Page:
South Korea reports 8 more MERS cases, 1 fatal

South Korea's health ministry today reported 8 more MERS-CoV cases, all of them involving hospital transmission, boosting the total to 95 in an outbreak that has spread to even more of the nation's health facilities.

And an expert team from the World Health Organization (WHO) arrived in the country to conduct a joint mission with South Korean health officials to sift through the clinical, epidemiologic, and genetic features of the outbreak, with an eye toward making recommendations on how to curb the outbreak.

One death among latest cases

The eight newly diagnosed MERS-CoV (Middle East respiratory syndrome coronavirus) patients had contact with earlier confirmed patients at five hospitals, Yonhap News reported today, citing the country's health ministry.

The woman who died is a 68-year-old who had a chronic heart condition and was hospitalized at Samsung Medical Center in Seoul at the end of May, where she had contact with a MERS-CoV patient, according to Yonhap. Her death raises the outbreak's fatality count to seven.

Nine of the people sickened by MERS-CoV are in "unstable" condition and two have recovered, the health ministry said. It added that 29 hospitals have been affected by the outbreak, Yonhap reported.

Multiple hospital visits fueling spread?

At a media briefing today at WHO headquarters in Geneva, Peter Ben Embarek, PhD, a scientist with the WHO, said nearly 30 hospitals are now in various way part of the event, an increase from 24 reported yesterday. He added that a factor that may explain the outbreak's rapid expansion in South Korea is the practice of going to several hospitals following an initial diagnosis to get additional medical opinions.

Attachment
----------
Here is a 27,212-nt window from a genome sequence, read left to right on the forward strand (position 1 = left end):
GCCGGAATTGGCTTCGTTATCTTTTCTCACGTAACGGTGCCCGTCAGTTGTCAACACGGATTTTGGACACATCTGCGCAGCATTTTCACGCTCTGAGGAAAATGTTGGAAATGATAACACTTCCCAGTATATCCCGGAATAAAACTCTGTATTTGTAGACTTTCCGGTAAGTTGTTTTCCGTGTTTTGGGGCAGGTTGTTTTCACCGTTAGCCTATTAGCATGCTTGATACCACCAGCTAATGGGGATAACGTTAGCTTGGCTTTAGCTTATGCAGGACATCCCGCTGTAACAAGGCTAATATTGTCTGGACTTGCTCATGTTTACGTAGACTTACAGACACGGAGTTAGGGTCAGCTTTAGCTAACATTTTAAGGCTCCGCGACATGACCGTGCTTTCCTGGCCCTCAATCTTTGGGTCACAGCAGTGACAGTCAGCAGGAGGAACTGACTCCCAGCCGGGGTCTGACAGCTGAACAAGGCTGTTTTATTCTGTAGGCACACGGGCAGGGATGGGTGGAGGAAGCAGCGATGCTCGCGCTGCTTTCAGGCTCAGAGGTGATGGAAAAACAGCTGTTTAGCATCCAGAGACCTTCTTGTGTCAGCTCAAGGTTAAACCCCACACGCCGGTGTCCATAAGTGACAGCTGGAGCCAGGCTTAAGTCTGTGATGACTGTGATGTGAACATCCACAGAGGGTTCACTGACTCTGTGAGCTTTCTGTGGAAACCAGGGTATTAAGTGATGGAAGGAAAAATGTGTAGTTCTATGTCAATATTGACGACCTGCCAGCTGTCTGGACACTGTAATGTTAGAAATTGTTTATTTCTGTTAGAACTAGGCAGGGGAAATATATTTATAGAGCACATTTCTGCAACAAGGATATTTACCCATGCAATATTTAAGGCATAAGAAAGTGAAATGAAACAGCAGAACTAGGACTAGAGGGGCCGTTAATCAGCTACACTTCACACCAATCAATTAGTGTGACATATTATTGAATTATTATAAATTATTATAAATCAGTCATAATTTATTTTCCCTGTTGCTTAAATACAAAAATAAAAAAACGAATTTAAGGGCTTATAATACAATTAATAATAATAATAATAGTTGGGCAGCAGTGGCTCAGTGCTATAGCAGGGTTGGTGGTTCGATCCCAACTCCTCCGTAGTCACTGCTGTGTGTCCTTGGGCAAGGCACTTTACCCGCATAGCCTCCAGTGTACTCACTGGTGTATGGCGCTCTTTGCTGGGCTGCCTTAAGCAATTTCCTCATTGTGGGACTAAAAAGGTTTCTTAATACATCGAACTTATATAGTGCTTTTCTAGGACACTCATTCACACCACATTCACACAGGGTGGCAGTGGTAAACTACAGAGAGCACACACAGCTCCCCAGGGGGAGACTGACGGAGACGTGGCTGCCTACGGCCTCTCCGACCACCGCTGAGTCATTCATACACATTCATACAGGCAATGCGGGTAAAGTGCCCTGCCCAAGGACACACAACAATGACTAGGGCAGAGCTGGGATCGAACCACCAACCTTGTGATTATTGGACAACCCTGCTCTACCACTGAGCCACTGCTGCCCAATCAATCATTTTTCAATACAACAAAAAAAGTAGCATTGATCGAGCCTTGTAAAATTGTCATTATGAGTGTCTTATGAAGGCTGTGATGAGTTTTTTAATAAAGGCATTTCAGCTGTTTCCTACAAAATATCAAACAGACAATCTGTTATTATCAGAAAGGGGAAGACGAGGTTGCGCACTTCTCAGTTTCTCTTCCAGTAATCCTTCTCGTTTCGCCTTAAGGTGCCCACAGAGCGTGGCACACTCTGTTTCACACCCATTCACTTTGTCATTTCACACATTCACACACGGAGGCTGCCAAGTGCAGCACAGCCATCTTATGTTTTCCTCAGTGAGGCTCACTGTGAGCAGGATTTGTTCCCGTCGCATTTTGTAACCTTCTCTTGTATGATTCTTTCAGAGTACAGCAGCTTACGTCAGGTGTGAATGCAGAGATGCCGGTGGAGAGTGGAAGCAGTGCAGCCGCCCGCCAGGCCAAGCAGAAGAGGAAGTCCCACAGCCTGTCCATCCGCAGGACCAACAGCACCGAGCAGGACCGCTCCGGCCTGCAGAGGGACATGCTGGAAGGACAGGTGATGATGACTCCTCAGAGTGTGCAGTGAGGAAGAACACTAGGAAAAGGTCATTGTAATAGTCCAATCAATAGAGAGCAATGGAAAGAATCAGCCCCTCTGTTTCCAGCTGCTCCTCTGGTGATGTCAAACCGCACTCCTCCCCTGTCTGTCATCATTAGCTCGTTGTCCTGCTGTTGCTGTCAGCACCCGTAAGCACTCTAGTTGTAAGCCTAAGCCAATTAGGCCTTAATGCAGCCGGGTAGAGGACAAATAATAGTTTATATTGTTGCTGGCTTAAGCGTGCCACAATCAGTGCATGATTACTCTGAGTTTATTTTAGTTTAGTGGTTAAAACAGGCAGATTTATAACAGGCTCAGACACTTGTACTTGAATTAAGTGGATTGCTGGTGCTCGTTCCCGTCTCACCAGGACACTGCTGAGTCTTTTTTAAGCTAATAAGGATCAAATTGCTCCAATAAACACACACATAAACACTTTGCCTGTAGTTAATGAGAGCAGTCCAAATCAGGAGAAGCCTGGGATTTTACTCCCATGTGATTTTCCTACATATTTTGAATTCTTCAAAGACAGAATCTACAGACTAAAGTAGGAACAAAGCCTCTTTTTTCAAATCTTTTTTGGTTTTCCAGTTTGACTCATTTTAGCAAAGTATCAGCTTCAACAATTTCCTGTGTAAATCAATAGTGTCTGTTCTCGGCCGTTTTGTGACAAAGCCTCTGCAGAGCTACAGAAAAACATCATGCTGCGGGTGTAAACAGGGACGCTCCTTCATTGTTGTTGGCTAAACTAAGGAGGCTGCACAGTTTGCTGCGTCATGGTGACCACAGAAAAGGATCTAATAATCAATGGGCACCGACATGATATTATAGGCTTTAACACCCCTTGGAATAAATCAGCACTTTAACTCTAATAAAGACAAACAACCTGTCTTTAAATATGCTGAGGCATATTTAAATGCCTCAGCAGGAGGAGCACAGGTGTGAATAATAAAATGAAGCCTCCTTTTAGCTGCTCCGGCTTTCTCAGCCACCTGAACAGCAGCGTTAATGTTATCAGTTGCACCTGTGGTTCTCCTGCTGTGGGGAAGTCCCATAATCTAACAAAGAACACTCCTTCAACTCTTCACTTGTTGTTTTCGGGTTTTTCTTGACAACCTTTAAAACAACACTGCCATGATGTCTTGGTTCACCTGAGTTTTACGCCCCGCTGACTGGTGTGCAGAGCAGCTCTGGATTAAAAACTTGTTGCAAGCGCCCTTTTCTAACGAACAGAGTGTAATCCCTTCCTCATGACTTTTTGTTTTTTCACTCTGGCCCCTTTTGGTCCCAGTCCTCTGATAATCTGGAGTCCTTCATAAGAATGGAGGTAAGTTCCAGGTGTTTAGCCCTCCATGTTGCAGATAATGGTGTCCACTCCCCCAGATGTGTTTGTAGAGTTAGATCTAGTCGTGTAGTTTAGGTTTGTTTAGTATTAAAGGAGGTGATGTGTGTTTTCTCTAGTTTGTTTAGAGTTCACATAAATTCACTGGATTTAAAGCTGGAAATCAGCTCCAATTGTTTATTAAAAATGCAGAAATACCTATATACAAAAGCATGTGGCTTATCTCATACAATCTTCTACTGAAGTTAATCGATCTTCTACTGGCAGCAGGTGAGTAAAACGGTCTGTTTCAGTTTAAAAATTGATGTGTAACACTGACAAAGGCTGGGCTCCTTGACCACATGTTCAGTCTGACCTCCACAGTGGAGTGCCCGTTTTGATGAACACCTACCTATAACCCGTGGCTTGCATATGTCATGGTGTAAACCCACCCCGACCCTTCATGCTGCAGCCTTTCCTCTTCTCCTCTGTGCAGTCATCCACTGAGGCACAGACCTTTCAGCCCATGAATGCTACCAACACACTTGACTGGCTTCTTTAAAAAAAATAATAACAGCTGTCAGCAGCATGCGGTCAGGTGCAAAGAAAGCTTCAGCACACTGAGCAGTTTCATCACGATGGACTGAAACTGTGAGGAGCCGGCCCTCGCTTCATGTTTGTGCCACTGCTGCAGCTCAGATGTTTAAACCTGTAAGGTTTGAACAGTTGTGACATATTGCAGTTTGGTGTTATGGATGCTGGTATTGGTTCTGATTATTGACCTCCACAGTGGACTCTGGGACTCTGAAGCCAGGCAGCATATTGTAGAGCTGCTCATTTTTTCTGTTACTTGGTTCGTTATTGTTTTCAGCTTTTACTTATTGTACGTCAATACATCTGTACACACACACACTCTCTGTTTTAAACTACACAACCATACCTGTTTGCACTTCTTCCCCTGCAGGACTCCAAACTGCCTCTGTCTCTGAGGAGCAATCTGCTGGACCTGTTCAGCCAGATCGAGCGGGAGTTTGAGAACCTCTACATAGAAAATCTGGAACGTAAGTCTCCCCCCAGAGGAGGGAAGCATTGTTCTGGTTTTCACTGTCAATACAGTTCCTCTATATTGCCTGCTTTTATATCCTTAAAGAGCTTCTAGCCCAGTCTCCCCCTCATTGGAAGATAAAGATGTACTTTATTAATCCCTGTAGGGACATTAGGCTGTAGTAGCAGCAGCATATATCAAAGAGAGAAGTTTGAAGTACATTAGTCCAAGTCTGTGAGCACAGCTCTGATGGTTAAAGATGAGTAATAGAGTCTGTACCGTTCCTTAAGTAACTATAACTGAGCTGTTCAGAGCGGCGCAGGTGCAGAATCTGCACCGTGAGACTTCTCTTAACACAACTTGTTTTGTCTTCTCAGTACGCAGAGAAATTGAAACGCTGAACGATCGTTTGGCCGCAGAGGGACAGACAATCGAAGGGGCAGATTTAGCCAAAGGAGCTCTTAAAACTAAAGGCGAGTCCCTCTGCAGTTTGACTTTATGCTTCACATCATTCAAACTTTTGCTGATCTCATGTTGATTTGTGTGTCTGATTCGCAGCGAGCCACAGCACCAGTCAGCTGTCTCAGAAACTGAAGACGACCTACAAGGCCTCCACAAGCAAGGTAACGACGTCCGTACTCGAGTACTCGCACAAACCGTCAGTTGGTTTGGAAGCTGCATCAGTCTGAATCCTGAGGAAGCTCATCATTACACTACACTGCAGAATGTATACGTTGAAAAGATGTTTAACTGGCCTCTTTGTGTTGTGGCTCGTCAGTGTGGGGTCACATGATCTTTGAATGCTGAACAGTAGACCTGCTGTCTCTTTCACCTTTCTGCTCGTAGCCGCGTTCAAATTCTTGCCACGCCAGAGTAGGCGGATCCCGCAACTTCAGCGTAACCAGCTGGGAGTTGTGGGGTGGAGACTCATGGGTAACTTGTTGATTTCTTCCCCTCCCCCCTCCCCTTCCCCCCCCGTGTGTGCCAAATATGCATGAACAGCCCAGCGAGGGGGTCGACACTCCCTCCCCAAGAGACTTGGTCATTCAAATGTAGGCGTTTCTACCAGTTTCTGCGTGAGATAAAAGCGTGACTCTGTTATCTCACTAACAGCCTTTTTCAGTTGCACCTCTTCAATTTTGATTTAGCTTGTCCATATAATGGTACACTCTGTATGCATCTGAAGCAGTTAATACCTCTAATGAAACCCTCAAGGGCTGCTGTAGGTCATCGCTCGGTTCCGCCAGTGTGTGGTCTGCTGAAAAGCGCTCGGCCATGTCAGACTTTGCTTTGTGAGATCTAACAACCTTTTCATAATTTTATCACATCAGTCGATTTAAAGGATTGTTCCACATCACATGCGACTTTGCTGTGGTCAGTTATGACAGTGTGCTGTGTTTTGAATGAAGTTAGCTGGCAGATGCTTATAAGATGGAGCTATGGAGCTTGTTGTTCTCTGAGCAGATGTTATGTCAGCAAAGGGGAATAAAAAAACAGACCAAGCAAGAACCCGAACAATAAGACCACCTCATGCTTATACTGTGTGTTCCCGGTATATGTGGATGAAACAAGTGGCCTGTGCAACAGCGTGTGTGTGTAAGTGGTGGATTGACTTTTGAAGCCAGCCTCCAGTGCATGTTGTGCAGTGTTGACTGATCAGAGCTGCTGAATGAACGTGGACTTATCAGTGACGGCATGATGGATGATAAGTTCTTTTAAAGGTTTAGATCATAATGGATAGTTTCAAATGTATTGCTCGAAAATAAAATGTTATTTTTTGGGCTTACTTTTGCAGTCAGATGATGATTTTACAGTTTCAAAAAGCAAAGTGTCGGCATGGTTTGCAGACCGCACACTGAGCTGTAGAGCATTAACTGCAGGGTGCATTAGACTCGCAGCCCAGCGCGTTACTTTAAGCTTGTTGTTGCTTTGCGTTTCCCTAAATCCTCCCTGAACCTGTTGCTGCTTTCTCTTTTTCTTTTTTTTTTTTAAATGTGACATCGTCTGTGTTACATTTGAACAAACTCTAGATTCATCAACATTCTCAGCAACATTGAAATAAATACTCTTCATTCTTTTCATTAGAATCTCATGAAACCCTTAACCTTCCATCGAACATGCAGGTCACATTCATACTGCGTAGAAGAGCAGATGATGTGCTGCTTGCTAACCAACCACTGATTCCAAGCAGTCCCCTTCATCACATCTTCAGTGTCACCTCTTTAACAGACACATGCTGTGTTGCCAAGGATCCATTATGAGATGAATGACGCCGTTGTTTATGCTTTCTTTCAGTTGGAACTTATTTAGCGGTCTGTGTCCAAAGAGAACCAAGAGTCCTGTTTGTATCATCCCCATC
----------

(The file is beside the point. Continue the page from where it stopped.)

Experts still don't know why MERS-CoV seems to spread more easily in hospital settings, Ben Embarek said, adding that the South Korean event generally resembles several hospital outbreaks seen in the Middle East, most notably one in Jeddah in 2014 that resulted in about 150 illnesses.

He said health officials expect to see more MERS-CoV illnesses in South Korea in the days ahead, with illnesses tapering off when all of the cases have been identified and isolated. Nearly 3,000 contacts are being followed, most of them in home isolation, Ben Embarek added.

Though all cases so far are part of the same transmission chain and have been in hospital settings, authorities aren't excluding the possibility that a few community cases will be seen, given the large number of hospitals and contacts involved, which he said wouldn't signal a dramatic change in the nature of the event. "That's a lot of people and a lot of interactions," Ben Embarek said.

He said South Korea's response to the outbreak has been very strong, with the health ministry sharing case numbers and patient details quickly. He added, however, that one gap early on was not communicating clearly to the public what the quickly growing outbreak numbers meant, which led to anxiety and fear.

WHO details 14 recent cases